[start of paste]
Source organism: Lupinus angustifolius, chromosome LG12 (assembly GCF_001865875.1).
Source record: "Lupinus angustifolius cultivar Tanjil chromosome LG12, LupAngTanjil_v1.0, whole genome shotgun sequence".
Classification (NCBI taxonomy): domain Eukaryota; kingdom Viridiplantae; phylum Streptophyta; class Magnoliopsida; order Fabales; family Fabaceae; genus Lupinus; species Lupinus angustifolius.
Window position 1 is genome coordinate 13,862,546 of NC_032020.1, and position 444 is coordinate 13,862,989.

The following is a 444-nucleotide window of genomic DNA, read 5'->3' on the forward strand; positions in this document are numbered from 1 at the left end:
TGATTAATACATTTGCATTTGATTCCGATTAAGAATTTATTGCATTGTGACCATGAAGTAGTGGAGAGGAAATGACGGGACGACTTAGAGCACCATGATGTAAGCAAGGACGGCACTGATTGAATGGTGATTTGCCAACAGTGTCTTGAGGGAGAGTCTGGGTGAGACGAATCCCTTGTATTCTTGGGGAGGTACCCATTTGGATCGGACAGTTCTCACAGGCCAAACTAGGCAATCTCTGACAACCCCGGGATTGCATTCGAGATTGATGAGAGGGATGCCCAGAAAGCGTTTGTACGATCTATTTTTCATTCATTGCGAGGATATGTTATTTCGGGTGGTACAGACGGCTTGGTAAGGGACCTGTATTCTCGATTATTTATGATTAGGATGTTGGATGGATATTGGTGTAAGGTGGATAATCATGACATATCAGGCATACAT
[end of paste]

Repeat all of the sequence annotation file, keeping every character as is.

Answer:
Source organism: Lupinus angustifolius, chromosome LG12 (assembly GCF_001865875.1).
Source record: "Lupinus angustifolius cultivar Tanjil chromosome LG12, LupAngTanjil_v1.0, whole genome shotgun sequence".
Classification (NCBI taxonomy): domain Eukaryota; kingdom Viridiplantae; phylum Streptophyta; class Magnoliopsida; order Fabales; family Fabaceae; genus Lupinus; species Lupinus angustifolius.
Window position 1 is genome coordinate 13,862,546 of NC_032020.1, and position 444 is coordinate 13,862,989.

The following is a 444-nucleotide window of genomic DNA, read 5'->3' on the forward strand; positions in this document are numbered from 1 at the left end:
TGATTAATACATTTGCATTTGATTCCGATTAAGAATTTATTGCATTGTGACCATGAAGTAGTGGAGAGGAAATGACGGGACGACTTAGAGCACCATGATGTAAGCAAGGACGGCACTGATTGAATGGTGATTTGCCAACAGTGTCTTGAGGGAGAGTCTGGGTGAGACGAATCCCTTGTATTCTTGGGGAGGTACCCATTTGGATCGGACAGTTCTCACAGGCCAAACTAGGCAATCTCTGACAACCCCGGGATTGCATTCGAGATTGATGAGAGGGATGCCCAGAAAGCGTTTGTACGATCTATTTTTCATTCATTGCGAGGATATGTTATTTCGGGTGGTACAGACGGCTTGGTAAGGGACCTGTATTCTCGATTATTTATGATTAGGATGTTGGATGGATATTGGTGTAAGGTGGATAATCATGACATATCAGGCATACAT